Crisis: Sam Henderson
While birds of a feather flock together, opposites attract and love is blind. So what do you do when you’re desperately head over heels for someone who doesn’t share your commitment to financial freedom, your discipline for saving and your mindset about building an asset base for retirement?
Well, you’re not alone. It’s been suggested that around 85% of couples argue regularly over money. In fact, for many couples it’s the No. 1 issue in their relationship for a variety of reasons, such as illness, disability, redundancy, gambling, alcohol or drug addiction, spending addictions, pay disparity, childhood experience of money and many other factors that shape one’s spending habits.
But that doesn’t mean you have to risk everything for love. In a News Corp story by Karina Barrymore from 2014, she suggests via a TAL survey that around 300,000 Australians have secret bank accounts unknown to their partners, and around 45% of people have accounts that their partners simply can’t access. Sometimes it makes good financial sense to have your own pool of funds stashed away from your poorly educated (financially) significant other.
Having your own bank account may help those who are more financially stable, such as yourselves, our loyal
readers, but what do you do if
there’s a more substantial disparity in assets, and how do you protect yourself in the event of a break-up?
A loan agreement is a common strategy used by parents who are lending money to adult children to buy houses in the event that the relationship breaks down. It’s simply the process of the lender (parent) establishing a written loan agreement, with terms explaining that the lender has to be repaid in the event of a relationship breakdown. While it doesn’t account for the growth in the asset, which is often shared by the couple, it at least provides a situation of loss recovery for the lending parents.
Another strategy I’ve seen when parents lend money is to put the property in the name of a family trust controlled by the lending parent. Ideally a rental agreement could be put in place, protecting the owners’ (parents’) assets in the event of a relationship breakdown.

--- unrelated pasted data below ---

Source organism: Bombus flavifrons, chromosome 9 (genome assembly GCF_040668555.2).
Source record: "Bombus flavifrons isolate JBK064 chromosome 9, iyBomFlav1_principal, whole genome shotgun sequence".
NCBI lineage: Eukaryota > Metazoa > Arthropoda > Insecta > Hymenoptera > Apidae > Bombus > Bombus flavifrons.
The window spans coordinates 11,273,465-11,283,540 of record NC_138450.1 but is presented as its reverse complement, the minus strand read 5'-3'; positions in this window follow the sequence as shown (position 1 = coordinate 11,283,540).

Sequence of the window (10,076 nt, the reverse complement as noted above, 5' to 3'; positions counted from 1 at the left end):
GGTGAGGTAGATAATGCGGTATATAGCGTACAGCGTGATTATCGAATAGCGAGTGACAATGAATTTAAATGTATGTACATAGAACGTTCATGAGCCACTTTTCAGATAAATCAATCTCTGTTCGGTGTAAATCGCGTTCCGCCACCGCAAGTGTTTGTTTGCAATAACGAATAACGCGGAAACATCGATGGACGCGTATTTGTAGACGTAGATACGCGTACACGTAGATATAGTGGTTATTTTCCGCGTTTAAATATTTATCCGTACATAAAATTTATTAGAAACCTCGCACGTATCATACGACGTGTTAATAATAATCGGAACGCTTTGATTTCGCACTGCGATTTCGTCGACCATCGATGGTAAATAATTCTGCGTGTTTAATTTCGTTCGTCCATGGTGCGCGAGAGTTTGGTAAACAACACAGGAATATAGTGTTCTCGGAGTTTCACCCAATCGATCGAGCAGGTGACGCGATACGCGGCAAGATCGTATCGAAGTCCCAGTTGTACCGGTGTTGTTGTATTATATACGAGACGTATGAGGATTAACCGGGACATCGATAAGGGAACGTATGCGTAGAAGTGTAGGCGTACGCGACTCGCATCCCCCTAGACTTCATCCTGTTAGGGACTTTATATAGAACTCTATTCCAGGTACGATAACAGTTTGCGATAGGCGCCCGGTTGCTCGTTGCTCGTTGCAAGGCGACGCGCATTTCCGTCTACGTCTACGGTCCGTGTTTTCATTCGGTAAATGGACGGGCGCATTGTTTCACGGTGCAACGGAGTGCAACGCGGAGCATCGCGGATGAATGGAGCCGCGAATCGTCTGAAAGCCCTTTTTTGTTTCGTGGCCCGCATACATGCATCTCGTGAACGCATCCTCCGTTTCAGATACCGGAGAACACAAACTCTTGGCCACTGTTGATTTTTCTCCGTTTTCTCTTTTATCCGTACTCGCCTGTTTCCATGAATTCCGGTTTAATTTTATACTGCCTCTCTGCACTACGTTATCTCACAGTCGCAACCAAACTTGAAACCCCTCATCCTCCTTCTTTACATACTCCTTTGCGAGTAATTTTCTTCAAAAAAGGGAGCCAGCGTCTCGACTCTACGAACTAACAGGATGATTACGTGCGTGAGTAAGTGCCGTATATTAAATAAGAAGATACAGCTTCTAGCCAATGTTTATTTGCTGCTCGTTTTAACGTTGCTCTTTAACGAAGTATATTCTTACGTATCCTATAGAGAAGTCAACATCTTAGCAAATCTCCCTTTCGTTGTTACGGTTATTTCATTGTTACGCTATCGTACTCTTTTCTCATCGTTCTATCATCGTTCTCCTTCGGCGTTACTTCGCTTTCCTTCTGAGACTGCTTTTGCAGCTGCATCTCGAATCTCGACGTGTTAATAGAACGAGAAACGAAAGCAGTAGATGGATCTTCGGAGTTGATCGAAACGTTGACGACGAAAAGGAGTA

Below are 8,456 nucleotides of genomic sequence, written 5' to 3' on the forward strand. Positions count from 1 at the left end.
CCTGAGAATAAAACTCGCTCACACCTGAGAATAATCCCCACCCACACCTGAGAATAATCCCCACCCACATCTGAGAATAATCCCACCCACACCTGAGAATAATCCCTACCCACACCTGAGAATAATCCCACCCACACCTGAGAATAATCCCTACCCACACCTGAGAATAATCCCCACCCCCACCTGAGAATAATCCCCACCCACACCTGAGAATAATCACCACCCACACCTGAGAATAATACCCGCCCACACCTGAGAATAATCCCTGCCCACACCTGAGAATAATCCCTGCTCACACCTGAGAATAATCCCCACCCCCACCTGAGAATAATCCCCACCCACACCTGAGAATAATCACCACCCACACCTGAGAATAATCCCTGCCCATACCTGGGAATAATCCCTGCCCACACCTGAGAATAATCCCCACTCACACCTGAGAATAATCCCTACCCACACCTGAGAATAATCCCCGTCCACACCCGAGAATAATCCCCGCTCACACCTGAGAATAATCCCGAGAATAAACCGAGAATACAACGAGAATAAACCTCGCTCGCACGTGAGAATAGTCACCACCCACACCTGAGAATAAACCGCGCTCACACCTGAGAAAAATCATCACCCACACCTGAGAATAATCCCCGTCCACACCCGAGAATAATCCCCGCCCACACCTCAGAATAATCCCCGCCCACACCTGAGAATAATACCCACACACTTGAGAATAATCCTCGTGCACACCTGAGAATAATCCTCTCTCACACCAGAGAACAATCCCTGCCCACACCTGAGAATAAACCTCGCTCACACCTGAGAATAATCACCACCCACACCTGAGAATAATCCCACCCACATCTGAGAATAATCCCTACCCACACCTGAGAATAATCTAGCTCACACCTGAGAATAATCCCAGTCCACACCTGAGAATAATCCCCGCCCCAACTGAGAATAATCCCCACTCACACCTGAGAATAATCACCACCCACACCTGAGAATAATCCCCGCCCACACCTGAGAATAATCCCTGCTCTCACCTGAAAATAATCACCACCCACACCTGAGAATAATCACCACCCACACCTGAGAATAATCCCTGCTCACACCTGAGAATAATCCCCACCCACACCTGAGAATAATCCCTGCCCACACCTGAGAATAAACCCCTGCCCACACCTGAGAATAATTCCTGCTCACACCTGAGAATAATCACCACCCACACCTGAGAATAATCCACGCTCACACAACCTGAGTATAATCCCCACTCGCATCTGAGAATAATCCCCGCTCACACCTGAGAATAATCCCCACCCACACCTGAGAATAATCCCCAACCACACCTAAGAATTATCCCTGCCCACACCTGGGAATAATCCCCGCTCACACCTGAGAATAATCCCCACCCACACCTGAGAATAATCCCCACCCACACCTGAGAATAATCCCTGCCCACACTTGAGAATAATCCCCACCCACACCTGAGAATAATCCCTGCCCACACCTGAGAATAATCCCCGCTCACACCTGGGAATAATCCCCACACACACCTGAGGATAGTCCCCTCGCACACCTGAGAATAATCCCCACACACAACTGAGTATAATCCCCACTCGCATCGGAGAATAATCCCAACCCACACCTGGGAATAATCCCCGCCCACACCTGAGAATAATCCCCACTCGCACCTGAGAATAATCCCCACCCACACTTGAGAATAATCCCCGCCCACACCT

But far and away the best option for protecting your assets from a partner is a binding financial agreement (BFA). This is also commonly referred to as a pre-nuptial agreement, or pre-nup. A BFA can be made before, during or after a relationship by anyone in a relationship of any kind, including same-sex couples, de factos or married couples.
A BFA is a written contract stating how your assets, liabilities and financial resources will be split in the event of a relationship breakdown. While they are generally accepted as being “set in stone”, they can be challenged, and there is a host of cases where a BFA has been set aside by the courts. I should point out, though, that there is currently an expectation that sweeping changes are imminent in parliament to ensure BFAs are more widely accepted and enforceable. A good family lawyer will be able to assist you in any case.
So while your partner might be hopeless with money, you need to be vigilant in protecting everything you’ve worked hard for. It’s therefore recommended that you treat your finances like your estate planning, and when you put in place your wills, powers of attorney, testamentary trust and powers of guardianship, you throw in a BFA, describing it as being recommended by your lawyer for asset-protection purposes.
This is particularly common and highly recommended for those who are remarrying or re-partnering, having already been through the unfortunate process of a relationship break-up.
If you’re not sure what to say to your hopeless significant other, just say you read it in Money and Hendo told you to do it!
Sam Henderson is CEO of Henderson Maxwell (hendersonmaxwell.com.au) and host of Sky News Business’s Your Money Your Call – Super.